• ruthan - Wednesday, May 25, 2016 - link

    Its maybe good platform for just cheap smartphones, but for something better they are dead without android compatibility and even this it, were is any killer feature?
    I see only 1 way, refresh Winitel, because intel is also dying in phone market, make x86 phones with docking possibility and desktop Windows app compatibility in dock mode + add some not crippled tablets line..
    But i think, its too much work for these lazy guys..
    Reply
  • Amandtec - Thursday, May 26, 2016 - link

    'I fell into a burning ring of fire,
    I went down, down, down and the flames went higher
    And it burns, burns, burns,
    The ring of fire, the ring of fire.'
    -Johnny Cash
    Reply
  • LiverpoolFC5903 - Thursday, May 26, 2016 - link

    Nokia mistakes

    Mistake 1: Abandoning Symbian/Series 60 phones as opposed to evolving the OS to make it more modern and competitive.
    Mistake 2: Choosing Windows Phone instead of Android as the platform of choice.

    Microsoft mistakes:

    1) Releasing a half baked OS into the market in the form of WP7.

    2)Abandoning WP7 owners when moving to WP8.

    3) Giving up on the Lumia line in 2015 as opposed to capitalizing on the 3% odd market share they had and releasing compelling devices across the price ranges. What we were given is a couple of high end handsets and a glut of weak snapdragon 200/400 handsets as opposed to good balanced mid rangers. They could have gone on from 2014 and become a 10% player in 5 years, more than enough to make their business more than sustainable. Instead, they gave up on the Lumia line, did not release any compelling handsets in the mid end and generally lagged behind in software.

    4) Abandoning WP8 owners (Lumia 925/Icon, Lumia 920, Lumia 1020, Lumia 1320, Lumia 928, Lumia 820, Lumia 720 and other phones with decent dual core processors and 1 GB RAM.

    5) Not working closely with Intel on their mobile chipsets to achieve real convergence between full windows and windows mobile, through the ability to run legacy windows applications. Imagine a 6 inch Intel powered Phone that could run 85% of the programs/apps a laptop can on windows 10.

    Imagine a full line of full Windows Handsets from 5 inches to 8 inches, all having Intel processors of different prowess'. That would have given them a real edge in the market.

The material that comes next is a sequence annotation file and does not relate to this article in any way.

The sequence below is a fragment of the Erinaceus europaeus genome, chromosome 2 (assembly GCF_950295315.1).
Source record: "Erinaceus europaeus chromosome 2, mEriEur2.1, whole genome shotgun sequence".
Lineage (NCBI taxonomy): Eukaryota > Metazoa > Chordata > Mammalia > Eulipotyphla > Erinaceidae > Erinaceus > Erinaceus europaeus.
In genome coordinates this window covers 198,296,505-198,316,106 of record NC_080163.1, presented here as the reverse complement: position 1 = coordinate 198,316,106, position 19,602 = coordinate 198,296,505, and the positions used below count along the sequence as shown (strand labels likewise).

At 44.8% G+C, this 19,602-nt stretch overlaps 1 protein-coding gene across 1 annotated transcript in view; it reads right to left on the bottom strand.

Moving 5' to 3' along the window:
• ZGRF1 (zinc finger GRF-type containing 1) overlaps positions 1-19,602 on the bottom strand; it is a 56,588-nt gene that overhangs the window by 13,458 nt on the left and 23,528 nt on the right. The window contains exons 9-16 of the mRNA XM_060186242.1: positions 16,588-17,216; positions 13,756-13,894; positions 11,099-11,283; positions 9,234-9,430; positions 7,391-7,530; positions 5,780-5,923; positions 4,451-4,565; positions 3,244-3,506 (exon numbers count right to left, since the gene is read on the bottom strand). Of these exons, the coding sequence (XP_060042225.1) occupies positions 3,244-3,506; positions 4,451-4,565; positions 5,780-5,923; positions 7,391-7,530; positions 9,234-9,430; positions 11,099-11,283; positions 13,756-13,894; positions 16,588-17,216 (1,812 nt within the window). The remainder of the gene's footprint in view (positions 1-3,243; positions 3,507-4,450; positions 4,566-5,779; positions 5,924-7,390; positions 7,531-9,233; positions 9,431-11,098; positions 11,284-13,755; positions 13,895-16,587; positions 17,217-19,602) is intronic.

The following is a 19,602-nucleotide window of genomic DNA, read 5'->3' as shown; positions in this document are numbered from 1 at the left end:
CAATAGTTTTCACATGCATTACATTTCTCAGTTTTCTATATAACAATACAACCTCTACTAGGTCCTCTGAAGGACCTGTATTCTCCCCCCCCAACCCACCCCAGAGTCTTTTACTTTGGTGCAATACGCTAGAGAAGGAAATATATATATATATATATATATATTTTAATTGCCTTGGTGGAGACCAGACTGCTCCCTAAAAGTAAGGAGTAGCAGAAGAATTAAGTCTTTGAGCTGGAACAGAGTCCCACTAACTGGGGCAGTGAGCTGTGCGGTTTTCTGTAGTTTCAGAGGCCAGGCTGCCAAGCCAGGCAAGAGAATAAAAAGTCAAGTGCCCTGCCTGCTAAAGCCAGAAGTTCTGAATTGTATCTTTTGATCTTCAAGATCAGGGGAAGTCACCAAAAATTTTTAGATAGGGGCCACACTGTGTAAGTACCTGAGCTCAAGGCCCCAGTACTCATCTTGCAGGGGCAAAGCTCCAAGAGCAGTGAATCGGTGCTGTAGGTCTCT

Now Intel is quitting mobile and Windows phone is dead.

    So many mistakes and poor strategic decisions. 2015-16 killed the Windows Mobile phone, due to MS' strategy. Remember 2013-14 and 14-15 were relatively good for WP at around 2.8-3.5% share depending on the source. They did not even TRY to capitalize on that.
    Reply
  • Michael Bay - Thursday, May 26, 2016 - link

    Android would have buried Nokia just the same, as it buried everything that isn`t Samsung. Reply
  • LiverpoolFC5903 - Thursday, May 26, 2016 - link

    Considering the brand equity enjoyed by Nokia in markets such as China, India and South East Asia, switching over to Android or even a mixture of ANdroid, WP and Symbian would have put them in a much better position to fight the oncoming Samsung wave.

    People used to buy Nokia phones because of the brand name. I am almost certain that Nokia fans who switched over to android handsets would have loved a Nokia branded Android phone that amrried Nokia's traditional strengths in imaging and build quality with the emerging ecosystem for android.

    Even now they have a good opportunity to gain some of the amrket share they lost if they play it right.
    Reply
  • name99 - Thursday, May 26, 2016 - link

    RIM had plenty of "brand equity" in a lot of countries, like Indonesia or South Africa. Didn't help them a damn thing.
    "Brand equity" doesn't last longer than one refresh cycle if you don't have a competitive product, and all the evidence suggests that what Nokia had in store was NOT competitive.
    Reply
  • JamesDean17 - Thursday, May 26, 2016 - link

    If they would just kick out the guy that came out with the Metro interface in the first place and switch to an interface like Android or old Windows phones had back in the days that would pretty much solve their problems.
    Aside from that I think Microsoft has some Big Mole inside the company that's doing it's rivals evil work ruinning the companies products by pushing bad ideas forward.
    Reply